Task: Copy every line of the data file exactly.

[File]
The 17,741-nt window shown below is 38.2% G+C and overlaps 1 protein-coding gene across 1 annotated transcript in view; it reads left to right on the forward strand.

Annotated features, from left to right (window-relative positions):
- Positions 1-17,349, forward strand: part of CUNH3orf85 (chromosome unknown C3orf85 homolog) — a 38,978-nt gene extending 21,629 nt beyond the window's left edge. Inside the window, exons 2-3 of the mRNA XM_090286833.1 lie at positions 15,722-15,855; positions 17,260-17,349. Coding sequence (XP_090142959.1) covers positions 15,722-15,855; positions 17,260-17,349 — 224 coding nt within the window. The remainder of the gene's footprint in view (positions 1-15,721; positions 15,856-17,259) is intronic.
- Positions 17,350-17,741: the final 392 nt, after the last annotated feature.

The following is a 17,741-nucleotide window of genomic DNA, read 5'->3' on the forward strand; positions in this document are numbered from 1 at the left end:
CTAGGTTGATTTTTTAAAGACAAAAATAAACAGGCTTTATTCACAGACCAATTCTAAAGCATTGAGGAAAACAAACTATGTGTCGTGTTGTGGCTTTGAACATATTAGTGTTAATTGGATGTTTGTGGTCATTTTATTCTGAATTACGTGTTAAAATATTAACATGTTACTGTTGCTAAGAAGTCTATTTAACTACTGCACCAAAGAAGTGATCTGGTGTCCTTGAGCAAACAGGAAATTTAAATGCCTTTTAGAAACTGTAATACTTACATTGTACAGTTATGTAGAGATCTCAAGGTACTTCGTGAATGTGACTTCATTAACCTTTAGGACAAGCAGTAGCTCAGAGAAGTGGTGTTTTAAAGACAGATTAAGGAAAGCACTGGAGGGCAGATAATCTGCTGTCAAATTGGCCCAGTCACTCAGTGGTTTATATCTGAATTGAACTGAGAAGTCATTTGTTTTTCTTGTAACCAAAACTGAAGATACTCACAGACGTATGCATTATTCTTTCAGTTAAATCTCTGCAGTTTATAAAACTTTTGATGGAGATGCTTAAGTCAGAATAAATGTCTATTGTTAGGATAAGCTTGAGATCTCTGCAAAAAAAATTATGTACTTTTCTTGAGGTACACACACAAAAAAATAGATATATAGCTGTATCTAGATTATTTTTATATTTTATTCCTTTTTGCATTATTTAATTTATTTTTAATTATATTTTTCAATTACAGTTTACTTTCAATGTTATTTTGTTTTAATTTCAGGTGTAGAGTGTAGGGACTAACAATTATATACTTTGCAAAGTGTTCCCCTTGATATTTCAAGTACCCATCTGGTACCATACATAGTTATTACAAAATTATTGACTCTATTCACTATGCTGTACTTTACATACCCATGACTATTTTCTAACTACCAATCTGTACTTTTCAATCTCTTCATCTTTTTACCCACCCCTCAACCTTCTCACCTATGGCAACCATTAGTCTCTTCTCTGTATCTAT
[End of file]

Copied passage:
The 17,741-nt window shown below is 38.2% G+C and overlaps 1 protein-coding gene across 1 annotated transcript in view; it reads left to right on the forward strand.

Annotated features, from left to right (window-relative positions):
- Positions 1-17,349, forward strand: part of CUNH3orf85 (chromosome unknown C3orf85 homolog) — a 38,978-nt gene extending 21,629 nt beyond the window's left edge. Inside the window, exons 2-3 of the mRNA XM_090286833.1 lie at positions 15,722-15,855; positions 17,260-17,349. Coding sequence (XP_090142959.1) covers positions 15,722-15,855; positions 17,260-17,349 — 224 coding nt within the window. The remainder of the gene's footprint in view (positions 1-15,721; positions 15,856-17,259) is intronic.
- Positions 17,350-17,741: the final 392 nt, after the last annotated feature.

The following is a 17,741-nucleotide window of genomic DNA, read 5'->3' on the forward strand; positions in this document are numbered from 1 at the left end:
CTAGGTTGATTTTTTAAAGACAAAAATAAACAGGCTTTATTCACAGACCAATTCTAAAGCATTGAGGAAAACAAACTATGTGTCGTGTTGTGGCTTTGAACATATTAGTGTTAATTGGATGTTTGTGGTCATTTTATTCTGAATTACGTGTTAAAATATTAACATGTTACTGTTGCTAAGAAGTCTATTTAACTACTGCACCAAAGAAGTGATCTGGTGTCCTTGAGCAAACAGGAAATTTAAATGCCTTTTAGAAACTGTAATACTTACATTGTACAGTTATGTAGAGATCTCAAGGTACTTCGTGAATGTGACTTCATTAACCTTTAGGACAAGCAGTAGCTCAGAGAAGTGGTGTTTTAAAGACAGATTAAGGAAAGCACTGGAGGGCAGATAATCTGCTGTCAAATTGGCCCAGTCACTCAGTGGTTTATATCTGAATTGAACTGAGAAGTCATTTGTTTTTCTTGTAACCAAAACTGAAGATACTCACAGACGTATGCATTATTCTTTCAGTTAAATCTCTGCAGTTTATAAAACTTTTGATGGAGATGCTTAAGTCAGAATAAATGTCTATTGTTAGGATAAGCTTGAGATCTCTGCAAAAAAAATTATGTACTTTTCTTGAGGTACACACACAAAAAAATAGATATATAGCTGTATCTAGATTATTTTTATATTTTATTCCTTTTTGCATTATTTAATTTATTTTTAATTATATTTTTCAATTACAGTTTACTTTCAATGTTATTTTGTTTTAATTTCAGGTGTAGAGTGTAGGGACTAACAATTATATACTTTGCAAAGTGTTCCCCTTGATATTTCAAGTACCCATCTGGTACCATACATAGTTATTACAAAATTATTGACTCTATTCACTATGCTGTACTTTACATACCCATGACTATTTTCTAACTACCAATCTGTACTTTTCAATCTCTTCATCTTTTTACCCACCCCTCAACCTTCTCACCTATGGCAACCATTAGTCTCTTCTCTGTATCTAT